Soldier Spotlight: Private Cyril “Hector” Botten

Image: A bird’s-eye view of the Grande Prairie Army Training Centre, including several “H” huts and part of the hockey rink, ca. 1941 (SPRA 2011.44.41)

Soldier Spotlight highlights veterans from the Archives’ online Soldiers’ Memorial. Each week, our volunteers select a remarkable individual to showcase in this new blog series. The Soldiers’ Memorial commemorates more than 1,100 WWI veterans and 2,300 WWII veterans from our region. Three dedicated volunteers have contributed over 1,200 hours to this project by researching and writing biographies. Our goal is to have all South Peace soldiers acknowledged for their service. If you know of someone who lived in the South Peace and should be listed on the Memorial, or would like to get involved by researching a local veteran, please contact the Archives.

Regiment: Royal Canadian Ordnance Corps (R.C.O.C.)
Regimental Number: M56296
Rank: Private
Force: Army

Hector Botten came to Canada from Portsmouth, England around 1929. He and his friend, Johnny Coates, sought adventure and were especially interested in owning land in the Canadian frontier. Hector filed on a homestead in Sylvester area (near Elmworth). He became friends with Mr. and Mrs. Bob Frame of Elmworth, and he lived with their family for 12 years, helping with the farm chores. When World War II broke out, Hector was determined to join the army, and was delighted to be accepted in February 1942. He was at the Grande Prairie Military Training Centre only 2 months when he contracted pneumonia, and sadly he died on April 14, 1942. It was the first death at the training centre. On April 16 Hector was given a military funeral, and was buried at the Grande Prairie Cemetery. Hector’s mother and brother were still in England. According to Bob Frame, Hector was a “man of highest principles” and of “cheerful disposition”. Mrs. Frame kept in touch with Hector’s mother for many years afterwards. In 1974 Hector’s brother came from England to visit Mrs. Frame, who was living in Hythe at the time, to thank her for making a home for Hector.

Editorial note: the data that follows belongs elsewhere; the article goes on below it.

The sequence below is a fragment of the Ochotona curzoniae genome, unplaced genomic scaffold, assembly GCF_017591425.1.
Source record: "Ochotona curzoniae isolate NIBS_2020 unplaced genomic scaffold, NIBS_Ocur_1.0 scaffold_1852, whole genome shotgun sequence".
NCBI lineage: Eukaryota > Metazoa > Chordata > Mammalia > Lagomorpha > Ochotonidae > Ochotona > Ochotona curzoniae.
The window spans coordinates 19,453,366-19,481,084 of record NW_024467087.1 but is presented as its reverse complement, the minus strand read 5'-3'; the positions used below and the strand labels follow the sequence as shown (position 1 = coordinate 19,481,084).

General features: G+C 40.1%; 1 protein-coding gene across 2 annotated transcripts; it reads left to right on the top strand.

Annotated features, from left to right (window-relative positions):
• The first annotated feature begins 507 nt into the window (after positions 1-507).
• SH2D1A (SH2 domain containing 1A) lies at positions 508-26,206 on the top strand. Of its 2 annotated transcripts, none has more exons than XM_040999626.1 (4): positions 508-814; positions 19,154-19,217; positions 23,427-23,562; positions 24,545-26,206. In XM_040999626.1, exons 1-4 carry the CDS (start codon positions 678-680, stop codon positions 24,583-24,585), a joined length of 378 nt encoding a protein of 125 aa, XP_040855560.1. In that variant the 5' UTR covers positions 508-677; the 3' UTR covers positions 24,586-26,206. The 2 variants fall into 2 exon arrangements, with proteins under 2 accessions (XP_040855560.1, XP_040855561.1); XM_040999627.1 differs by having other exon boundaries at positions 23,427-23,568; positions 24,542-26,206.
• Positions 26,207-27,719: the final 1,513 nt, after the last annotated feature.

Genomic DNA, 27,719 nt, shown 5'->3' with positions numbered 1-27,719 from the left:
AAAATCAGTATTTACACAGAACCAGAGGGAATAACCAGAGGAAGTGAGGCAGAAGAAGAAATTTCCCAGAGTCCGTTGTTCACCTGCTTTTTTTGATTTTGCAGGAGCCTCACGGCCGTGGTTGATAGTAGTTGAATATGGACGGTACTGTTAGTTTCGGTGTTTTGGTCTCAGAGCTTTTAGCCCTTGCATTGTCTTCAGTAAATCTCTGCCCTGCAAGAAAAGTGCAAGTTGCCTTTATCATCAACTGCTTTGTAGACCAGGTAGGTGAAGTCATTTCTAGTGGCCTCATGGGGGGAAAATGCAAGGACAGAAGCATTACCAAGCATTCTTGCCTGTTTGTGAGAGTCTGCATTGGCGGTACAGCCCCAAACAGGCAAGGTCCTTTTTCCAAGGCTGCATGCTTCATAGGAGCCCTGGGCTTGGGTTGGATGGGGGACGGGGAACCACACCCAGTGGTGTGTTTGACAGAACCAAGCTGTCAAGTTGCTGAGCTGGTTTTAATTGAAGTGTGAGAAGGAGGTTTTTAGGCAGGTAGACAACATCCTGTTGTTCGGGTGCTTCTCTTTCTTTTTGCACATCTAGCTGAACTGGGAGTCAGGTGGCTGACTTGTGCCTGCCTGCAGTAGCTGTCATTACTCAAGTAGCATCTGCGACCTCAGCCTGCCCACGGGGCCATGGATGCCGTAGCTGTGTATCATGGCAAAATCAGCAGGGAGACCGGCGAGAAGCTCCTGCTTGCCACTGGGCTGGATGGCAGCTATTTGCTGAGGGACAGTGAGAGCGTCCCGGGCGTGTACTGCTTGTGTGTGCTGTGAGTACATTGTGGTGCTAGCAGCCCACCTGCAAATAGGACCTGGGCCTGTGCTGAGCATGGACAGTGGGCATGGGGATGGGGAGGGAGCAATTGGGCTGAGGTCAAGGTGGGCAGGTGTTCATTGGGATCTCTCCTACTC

Source: Grande Prairie Herald Tribune April 23, 1942 p. 1, c. 7 and p. 5, c. 3
Beaverlodge to the Rockies Supplement p. 151
AGS Obituary Index
Canadian Virtual War Memorial
Commonwealth War Graves Commission

Soldier Spotlight: Private William Atkinson

Image: A page from William’s service file (Library & Archives Canada).  “GSW rt hand Nov 14 1916.  Index finger slightly stiff, not as strong as before.  Good grip in that hand.  Complains that his glasses do not fit him.  Says he has pains in head.  Sleeps badly.  Heart rapid but action good.  Lungs negative.”

Soldier Spotlight highlights veterans from the Archives’ online Soldiers’ Memorial. Each week, our volunteers select a remarkable individual to showcase in this new blog series. The Soldiers’ Memorial commemorates more than 1,100 WWI veterans and 2,300 WWII veterans from our region. Three dedicated volunteers have contributed over 1,200 hours to this project by researching and writing biographies. Our goal is to have all South Peace soldiers acknowledged for their service. If you know of someone who lived in the South Peace and should be listed on the Memorial, or would like to get involved by researching a local veteran, please contact the Archives.